Gonzaga assistant coach Donny Daniels spent a decade as an assistant under Majerus.
“He was a caring man, a gracious man, giving of himself,” Daniels said. “He did so many nice things for me. He taught me how to coach and how to be efficient.”
Arizona coach Sean Miller coached against Majerus when he was at Xavier and Majerus was at Saint Louis.
“We’ve certainly lost a member of the coaching fraternity that all of us respect,” Miller said. “It became very apparent when you prepared for his team and watched him coach against your team that there are very few coaches that are more prepared, more detail-oriented that knew the game comprehensively than Rick Majerus. You could also sense that basketball, the game, the love of the game was really part of his life.”
Majerus was openly critical of Saint Louis’ affiliation in the Atlantic 10, complaining that the travel demands made it too hard to succeed academically. Yet he coached two academic All-Americans at Saint Louis, Conklin and Kevin Lisch.
Majerus was born in Milwaukee and earned a spot on the freshman team at Marquette, his hometown college. He didn’t make the varsity under McGuire, who instead hired him as an assistant coach in 1971.
Majerus’ ties to Wisconsin included a one-year stint as assistant coach with the NBA’s Bucks in 1987-88.
“He’s done so much for basketball at Marquette and all through the state of Wisconsin,” Bucks assistant coach Jim Boylan said. “For me personally, he’s always been there. He’s one of those guys who, if you don’t see Rick for a while and when something was going wrong and you needed help, boom, he’d be there. He’d basically give you the shirt off his back, if that’s what you needed.”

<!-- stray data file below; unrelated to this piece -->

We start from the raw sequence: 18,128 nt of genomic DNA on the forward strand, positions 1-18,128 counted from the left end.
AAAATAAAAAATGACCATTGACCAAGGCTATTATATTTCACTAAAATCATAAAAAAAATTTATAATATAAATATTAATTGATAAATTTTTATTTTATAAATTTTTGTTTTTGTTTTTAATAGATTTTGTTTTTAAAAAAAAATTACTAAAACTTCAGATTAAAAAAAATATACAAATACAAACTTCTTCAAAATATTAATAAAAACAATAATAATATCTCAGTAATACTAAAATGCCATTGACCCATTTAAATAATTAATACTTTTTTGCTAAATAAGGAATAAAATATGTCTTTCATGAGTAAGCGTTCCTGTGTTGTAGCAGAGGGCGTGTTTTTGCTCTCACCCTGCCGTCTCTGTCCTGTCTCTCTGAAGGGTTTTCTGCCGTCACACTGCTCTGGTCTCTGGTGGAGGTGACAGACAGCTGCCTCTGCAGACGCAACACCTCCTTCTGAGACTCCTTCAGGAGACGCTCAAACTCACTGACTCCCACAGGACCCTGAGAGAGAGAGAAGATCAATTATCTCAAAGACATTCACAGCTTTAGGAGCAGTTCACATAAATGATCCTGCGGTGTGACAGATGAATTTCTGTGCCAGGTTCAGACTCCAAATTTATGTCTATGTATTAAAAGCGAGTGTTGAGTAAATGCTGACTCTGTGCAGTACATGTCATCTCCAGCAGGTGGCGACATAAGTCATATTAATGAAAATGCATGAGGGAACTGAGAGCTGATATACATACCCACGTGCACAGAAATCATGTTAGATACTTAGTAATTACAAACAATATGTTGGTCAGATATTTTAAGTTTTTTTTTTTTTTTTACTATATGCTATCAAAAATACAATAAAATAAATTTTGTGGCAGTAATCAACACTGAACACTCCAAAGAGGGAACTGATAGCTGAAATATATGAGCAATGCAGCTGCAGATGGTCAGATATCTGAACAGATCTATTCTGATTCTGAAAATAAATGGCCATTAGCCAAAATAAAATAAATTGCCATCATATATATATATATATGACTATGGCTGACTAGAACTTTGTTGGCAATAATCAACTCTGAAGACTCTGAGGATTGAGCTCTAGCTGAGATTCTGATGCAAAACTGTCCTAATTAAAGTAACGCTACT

Three of Majerus’ players at Utah were first-round NBA draft picks. Keith Van Horn was No. 2 overall in 1997, Michael Doleac 12th in 1998 and Andre Miller eighth in 1999.
Saint Louis is 3-3 this season under interim coach Jim Crews, who joined the staff last season. The Billikens were picked to finish second in the Atlantic 10 but have struggled without point guard Kwamain Mitchell, sidelined probably until January with a broken foot.
“Nobody loved basketball and teaching kids more that Rick,” Crews said. “His passion for the game and the coaching profession was unparalleled.”
Majerus’ father, Raymond, died of a heart attack at 63 in 1987. He was a former secretary-treasurer of the United Auto Workers. Majerus was devoted to his mother, Alyce, before her death in August 2011.
He was briefly married from 1987-89. He is survived by sisters Jodi and Tracy.
The portly coach was unabashed in his love of food, always quick with a restaurant recommendation for whatever town his teams were playing in.
His autobiography, “My Life On a Napkin,” came out in 2000.